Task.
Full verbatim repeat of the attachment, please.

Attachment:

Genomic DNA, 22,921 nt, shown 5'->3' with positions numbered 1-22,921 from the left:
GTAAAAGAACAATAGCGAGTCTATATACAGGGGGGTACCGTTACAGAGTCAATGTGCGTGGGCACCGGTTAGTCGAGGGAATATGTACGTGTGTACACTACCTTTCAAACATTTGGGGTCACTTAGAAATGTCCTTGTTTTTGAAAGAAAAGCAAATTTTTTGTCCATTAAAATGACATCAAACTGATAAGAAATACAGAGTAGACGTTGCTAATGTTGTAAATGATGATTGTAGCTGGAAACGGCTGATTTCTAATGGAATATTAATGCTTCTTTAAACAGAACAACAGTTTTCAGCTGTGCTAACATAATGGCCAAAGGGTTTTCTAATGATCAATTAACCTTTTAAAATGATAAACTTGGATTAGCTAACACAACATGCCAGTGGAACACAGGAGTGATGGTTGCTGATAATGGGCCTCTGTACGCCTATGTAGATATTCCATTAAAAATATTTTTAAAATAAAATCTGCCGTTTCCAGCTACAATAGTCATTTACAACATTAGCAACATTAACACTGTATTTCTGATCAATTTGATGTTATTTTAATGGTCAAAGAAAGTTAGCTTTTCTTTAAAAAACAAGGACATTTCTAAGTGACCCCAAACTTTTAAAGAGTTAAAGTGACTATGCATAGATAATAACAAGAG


Genomic DNA, 22,921 nt, shown 5'->3' with positions numbered 1-22,921 from the left:
GTAAAAGAACAATAGCGAGTCTATATACAGGGGGGTACCGTTACAGAGTCAATGTGCGTGGGCACCGGTTAGTCGAGGGAATATGTACGTGTGTACACTACCTTTCAAACATTTGGGGTCACTTAGAAATGTCCTTGTTTTTGAAAGAAAAGCAAATTTTTTGTCCATTAAAATGACATCAAACTGATAAGAAATACAGAGTAGACGTTGCTAATGTTGTAAATGATGATTGTAGCTGGAAACGGCTGATTTCTAATGGAATATTAATGCTTCTTTAAACAGAACAACAGTTTTCAGCTGTGCTAACATAATGGCCAAAGGGTTTTCTAATGATCAATTAACCTTTTAAAATGATAAACTTGGATTAGCTAACACAACATGCCAGTGGAACACAGGAGTGATGGTTGCTGATAATGGGCCTCTGTACGCCTATGTAGATATTCCATTAAAAATATTTTTAAAATAAAATCTGCCGTTTCCAGCTACAATAGTCATTTACAACATTAGCAACATTAACACTGTATTTCTGATCAATTTGATGTTATTTTAATGGTCAAAGAAAGTTAGCTTTTCTTTAAAAAACAAGGACATTTCTAAGTGACCCCAAACTTTTAAAGAGTTAAAGTGACTATGCATAGATAATAACAAGAG